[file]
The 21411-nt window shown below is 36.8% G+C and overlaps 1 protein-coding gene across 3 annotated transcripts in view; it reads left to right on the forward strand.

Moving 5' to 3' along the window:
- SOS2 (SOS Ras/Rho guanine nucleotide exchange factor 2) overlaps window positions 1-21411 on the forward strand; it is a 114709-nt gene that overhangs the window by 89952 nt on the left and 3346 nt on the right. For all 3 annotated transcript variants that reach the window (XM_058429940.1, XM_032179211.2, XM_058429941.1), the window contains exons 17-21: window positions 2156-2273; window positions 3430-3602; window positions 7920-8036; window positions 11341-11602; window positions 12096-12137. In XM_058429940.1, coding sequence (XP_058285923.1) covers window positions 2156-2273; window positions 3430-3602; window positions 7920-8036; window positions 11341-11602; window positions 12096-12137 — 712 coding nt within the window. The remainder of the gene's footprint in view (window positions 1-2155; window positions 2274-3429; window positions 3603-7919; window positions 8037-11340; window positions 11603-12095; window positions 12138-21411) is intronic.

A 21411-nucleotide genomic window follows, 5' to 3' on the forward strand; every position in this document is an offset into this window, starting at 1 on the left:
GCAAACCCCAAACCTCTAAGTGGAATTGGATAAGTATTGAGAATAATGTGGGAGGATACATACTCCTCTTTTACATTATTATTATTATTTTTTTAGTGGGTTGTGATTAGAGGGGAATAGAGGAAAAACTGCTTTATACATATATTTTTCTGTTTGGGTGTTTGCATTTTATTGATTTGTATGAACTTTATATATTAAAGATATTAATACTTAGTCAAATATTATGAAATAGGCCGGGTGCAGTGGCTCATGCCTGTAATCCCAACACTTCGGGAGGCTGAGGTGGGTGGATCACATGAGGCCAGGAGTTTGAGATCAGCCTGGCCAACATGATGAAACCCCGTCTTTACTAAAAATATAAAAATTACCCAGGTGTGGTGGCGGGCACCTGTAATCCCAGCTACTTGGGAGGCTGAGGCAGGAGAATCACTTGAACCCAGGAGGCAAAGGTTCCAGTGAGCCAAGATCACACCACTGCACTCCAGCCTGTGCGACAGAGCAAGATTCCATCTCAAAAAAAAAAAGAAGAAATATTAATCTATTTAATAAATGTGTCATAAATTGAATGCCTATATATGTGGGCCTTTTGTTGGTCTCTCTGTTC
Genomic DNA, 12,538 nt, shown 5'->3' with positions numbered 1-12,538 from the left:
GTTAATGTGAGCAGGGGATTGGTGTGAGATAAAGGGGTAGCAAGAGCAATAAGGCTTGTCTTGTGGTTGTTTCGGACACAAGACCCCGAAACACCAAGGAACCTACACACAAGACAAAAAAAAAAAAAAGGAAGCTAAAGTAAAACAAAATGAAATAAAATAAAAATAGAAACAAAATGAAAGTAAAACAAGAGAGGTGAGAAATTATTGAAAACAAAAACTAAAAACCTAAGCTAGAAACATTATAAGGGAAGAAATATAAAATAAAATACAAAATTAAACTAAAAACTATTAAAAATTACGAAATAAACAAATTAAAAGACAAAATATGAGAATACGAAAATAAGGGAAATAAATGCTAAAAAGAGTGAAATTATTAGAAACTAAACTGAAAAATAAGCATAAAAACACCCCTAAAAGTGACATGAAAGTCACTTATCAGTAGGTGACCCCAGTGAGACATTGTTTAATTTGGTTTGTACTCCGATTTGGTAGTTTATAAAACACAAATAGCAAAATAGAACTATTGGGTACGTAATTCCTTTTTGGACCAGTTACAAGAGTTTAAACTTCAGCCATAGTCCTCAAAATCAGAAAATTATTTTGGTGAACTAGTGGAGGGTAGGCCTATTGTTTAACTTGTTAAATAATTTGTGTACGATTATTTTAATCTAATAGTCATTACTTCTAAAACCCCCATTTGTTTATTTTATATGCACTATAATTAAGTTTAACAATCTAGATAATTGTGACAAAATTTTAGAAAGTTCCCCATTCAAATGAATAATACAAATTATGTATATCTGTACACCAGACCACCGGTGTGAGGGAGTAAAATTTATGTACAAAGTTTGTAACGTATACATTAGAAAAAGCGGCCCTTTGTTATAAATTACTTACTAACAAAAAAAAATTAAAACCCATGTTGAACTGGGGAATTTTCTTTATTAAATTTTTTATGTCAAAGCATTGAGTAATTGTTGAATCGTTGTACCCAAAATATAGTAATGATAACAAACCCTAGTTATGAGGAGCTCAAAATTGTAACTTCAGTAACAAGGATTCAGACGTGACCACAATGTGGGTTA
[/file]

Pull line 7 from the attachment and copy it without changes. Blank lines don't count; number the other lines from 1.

GTTAATGTGAGCAGGGGATTGGTGTGAGATAAAGGGGTAGCAAGAGCAATAAGGCTTGTCTTGTGGTTGTTTCGGACACAAGACCCCGAAACACCAAGGAACCTACACACAAGACAAAAAAAAAAAAAAGGAAGCTAAAGTAAAACAAAATGAAATAAAATAAAAATAGAAACAAAATGAAAGTAAAACAAGAGAGGTGAGAAATTATTGAAAACAAAAACTAAAAACCTAAGCTAGAAACATTATAAGGGAAGAAATATAAAATAAAATACAAAATTAAACTAAAAACTATTAAAAATTACGAAATAAACAAATTAAAAGACAAAATATGAGAATACGAAAATAAGGGAAATAAATGCTAAAAAGAGTGAAATTATTAGAAACTAAACTGAAAAATAAGCATAAAAACACCCCTAAAAGTGACATGAAAGTCACTTATCAGTAGGTGACCCCAGTGAGACATTGTTTAATTTGGTTTGTACTCCGATTTGGTAGTTTATAAAACACAAATAGCAAAATAGAACTATTGGGTACGTAATTCCTTTTTGGACCAGTTACAAGAGTTTAAACTTCAGCCATAGTCCTCAAAATCAGAAAATTATTTTGGTGAACTAGTGGAGGGTAGGCCTATTGTTTAACTTGTTAAATAATTTGTGTACGATTATTTTAATCTAATAGTCATTACTTCTAAAACCCCCATTTGTTTATTTTATATGCACTATAATTAAGTTTAACAATCTAGATAATTGTGACAAAATTTTAGAAAGTTCCCCATTCAAATGAATAATACAAATTATGTATATCTGTACACCAGACCACCGGTGTGAGGGAGTAAAATTTATGTACAAAGTTTGTAACGTATACATTAGAAAAAGCGGCCCTTTGTTATAAATTACTTACTAACAAAAAAAAATTAAAACCCATGTTGAACTGGGGAATTTTCTTTATTAAATTTTTTATGTCAAAGCATTGAGTAATTGTTGAATCGTTGTACCCAAAATATAGTAATGATAACAAACCCTAGTTATGAGGAGCTCAAAATTGTAACTTCAGTAACAAGGATTCAGACGTGACCACAATGTGGGTTA